When a sufficient quantity of it has been collected, the various
strips are enveloped in a covering of large leaves, which the
natives use precisely as we do wrapping-paper, and which are
secured by a few turns of a line passed round them.  The package
is then laid in the bed of some running stream, with a heavy
stone placed over it, to prevent its being swept away.  After it
has remained for two or three days in this state, it is drawn
out, and exposed, for a short time, to the action of the air,
every distinct piece being attentively inspected, with a view of
ascertaining whether it has yet been sufficiently affected by the
operation.  This is repeated again and again, until the desired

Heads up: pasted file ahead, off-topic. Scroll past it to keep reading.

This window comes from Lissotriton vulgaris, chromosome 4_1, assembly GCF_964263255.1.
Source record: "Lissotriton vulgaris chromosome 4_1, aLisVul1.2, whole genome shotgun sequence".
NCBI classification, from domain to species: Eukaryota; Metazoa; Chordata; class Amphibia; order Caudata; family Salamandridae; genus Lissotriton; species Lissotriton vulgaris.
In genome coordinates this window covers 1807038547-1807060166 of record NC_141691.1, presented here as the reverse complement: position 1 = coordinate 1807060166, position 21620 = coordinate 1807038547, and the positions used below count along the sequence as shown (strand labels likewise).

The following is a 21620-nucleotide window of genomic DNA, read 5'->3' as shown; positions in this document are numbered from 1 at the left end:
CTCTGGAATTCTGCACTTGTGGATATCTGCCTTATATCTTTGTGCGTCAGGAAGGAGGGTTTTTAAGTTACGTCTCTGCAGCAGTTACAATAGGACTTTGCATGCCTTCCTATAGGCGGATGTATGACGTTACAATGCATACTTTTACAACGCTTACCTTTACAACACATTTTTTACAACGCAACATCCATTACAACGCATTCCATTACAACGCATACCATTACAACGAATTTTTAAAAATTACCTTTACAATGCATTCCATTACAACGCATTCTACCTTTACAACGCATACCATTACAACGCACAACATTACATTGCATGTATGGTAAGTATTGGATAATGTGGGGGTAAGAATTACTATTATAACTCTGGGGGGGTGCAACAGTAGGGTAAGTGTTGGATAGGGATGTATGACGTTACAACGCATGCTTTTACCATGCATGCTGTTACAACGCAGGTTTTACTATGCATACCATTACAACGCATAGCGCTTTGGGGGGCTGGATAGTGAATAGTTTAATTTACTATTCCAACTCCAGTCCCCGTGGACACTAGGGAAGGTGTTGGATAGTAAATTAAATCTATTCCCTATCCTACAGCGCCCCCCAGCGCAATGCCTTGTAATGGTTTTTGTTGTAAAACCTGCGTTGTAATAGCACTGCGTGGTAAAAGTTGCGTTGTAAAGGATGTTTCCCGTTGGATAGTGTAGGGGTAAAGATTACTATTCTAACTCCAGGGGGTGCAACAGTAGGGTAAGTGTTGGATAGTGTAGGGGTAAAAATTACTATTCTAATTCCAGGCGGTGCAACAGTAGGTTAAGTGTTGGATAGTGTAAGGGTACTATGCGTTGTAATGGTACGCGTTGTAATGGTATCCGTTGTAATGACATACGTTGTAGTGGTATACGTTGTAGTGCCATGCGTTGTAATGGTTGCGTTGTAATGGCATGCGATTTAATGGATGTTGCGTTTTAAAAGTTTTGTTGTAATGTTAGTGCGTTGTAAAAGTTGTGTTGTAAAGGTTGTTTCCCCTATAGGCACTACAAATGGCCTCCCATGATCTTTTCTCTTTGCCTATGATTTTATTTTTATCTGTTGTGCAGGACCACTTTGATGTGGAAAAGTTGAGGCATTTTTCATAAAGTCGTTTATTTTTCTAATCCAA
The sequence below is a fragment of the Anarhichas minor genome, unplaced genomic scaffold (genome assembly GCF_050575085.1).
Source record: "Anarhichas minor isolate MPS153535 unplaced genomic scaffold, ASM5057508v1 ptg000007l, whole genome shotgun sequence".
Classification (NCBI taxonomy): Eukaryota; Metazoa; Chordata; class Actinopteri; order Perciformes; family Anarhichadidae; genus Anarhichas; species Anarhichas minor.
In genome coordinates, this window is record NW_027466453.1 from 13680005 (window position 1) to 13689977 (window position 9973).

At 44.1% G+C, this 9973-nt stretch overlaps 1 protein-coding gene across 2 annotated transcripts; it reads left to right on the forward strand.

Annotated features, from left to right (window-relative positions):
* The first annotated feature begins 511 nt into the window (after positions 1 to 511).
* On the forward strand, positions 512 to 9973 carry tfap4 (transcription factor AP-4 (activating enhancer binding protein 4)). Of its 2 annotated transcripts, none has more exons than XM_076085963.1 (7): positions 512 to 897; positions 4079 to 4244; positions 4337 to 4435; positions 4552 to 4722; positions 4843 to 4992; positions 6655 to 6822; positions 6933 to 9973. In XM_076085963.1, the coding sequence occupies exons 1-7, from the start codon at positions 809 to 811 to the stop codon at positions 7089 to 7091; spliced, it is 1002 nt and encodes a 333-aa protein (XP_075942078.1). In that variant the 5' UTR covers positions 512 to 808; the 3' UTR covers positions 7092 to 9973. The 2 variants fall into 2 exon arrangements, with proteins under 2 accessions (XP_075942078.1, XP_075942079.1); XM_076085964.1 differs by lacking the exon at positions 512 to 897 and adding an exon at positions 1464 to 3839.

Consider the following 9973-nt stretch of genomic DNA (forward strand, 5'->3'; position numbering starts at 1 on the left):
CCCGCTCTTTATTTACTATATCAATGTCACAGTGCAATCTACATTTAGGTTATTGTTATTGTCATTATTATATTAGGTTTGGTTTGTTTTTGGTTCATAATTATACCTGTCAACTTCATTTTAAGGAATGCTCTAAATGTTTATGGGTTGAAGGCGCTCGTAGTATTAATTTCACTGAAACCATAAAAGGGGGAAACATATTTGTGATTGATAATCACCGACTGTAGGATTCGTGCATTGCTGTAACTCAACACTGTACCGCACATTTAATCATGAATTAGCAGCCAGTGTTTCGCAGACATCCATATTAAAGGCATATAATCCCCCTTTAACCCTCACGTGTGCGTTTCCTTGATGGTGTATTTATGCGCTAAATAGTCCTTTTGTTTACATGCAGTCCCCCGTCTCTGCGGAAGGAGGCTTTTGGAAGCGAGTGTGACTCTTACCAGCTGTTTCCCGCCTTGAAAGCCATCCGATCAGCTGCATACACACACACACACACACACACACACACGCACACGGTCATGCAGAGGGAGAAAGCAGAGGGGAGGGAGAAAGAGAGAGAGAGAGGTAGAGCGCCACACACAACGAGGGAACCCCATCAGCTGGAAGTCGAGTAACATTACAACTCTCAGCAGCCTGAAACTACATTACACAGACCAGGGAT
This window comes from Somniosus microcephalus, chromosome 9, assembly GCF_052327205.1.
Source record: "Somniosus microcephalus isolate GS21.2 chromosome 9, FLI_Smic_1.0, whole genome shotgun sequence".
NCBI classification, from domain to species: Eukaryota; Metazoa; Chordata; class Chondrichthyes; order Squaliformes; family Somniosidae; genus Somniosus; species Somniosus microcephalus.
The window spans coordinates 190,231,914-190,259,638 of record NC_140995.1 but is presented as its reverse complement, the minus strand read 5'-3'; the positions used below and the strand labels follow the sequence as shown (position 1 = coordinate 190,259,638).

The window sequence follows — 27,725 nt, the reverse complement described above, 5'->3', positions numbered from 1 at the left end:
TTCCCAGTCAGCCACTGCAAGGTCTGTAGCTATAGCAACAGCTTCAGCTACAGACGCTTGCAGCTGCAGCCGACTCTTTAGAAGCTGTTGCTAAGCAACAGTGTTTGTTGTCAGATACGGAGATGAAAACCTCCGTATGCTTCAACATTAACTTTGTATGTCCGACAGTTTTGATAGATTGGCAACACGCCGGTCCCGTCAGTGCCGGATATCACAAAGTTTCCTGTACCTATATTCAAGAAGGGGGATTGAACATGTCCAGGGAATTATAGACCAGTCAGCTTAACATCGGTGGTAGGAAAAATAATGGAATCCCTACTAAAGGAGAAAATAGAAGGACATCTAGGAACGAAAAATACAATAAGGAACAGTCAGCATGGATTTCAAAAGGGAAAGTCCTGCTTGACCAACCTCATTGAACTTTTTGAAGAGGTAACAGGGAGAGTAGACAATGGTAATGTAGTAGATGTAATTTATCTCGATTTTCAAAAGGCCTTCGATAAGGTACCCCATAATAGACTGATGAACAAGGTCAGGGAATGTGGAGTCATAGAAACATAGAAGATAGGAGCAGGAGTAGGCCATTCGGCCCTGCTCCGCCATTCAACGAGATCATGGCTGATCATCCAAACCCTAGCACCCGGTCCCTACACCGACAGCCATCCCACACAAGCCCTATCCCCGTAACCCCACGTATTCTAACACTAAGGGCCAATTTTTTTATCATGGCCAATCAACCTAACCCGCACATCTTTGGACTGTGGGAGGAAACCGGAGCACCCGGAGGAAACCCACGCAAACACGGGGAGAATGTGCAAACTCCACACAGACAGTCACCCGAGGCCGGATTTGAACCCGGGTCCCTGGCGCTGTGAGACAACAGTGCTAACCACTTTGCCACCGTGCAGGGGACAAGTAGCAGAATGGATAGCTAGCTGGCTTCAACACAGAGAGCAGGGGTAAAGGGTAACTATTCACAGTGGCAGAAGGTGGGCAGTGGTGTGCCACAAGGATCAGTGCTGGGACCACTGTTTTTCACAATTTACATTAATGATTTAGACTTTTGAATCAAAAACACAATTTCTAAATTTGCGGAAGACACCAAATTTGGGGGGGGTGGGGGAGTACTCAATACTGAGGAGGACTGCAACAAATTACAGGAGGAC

result is obtained.

When the substance is in a proper state for the next process, it
betrays evidences of incipient decomposition; the fibres are
relaxed and softened, and rendered perfectly malleable.  The
different strips are now extended, one by one, in successive
layers, upon some smooth surface--generally the prostrate trunk
of a cocoanut tree--and the heap thus formed is subjected, at
every new increase, to a moderate beating, with a sort of wooden
mallet, leisurely applied.  The mallet is made of a hard heavy
wood resembling ebony, is about twelve inches in length, and
perhaps two in breadth, with a rounded handle at one end, and in
shape is the exact counterpart of one of our four-sided
razor-strops.  The flat surfaces of the implement are marked with
shallow parallel indentations, varying in depth on the different
sides, so as to be adapted to the several stages of the
operation.  These marks produce the corduroy sort of stripes
discernible in the tappa in its finished state.  After being
beaten in the manner I have described, the material soon becomes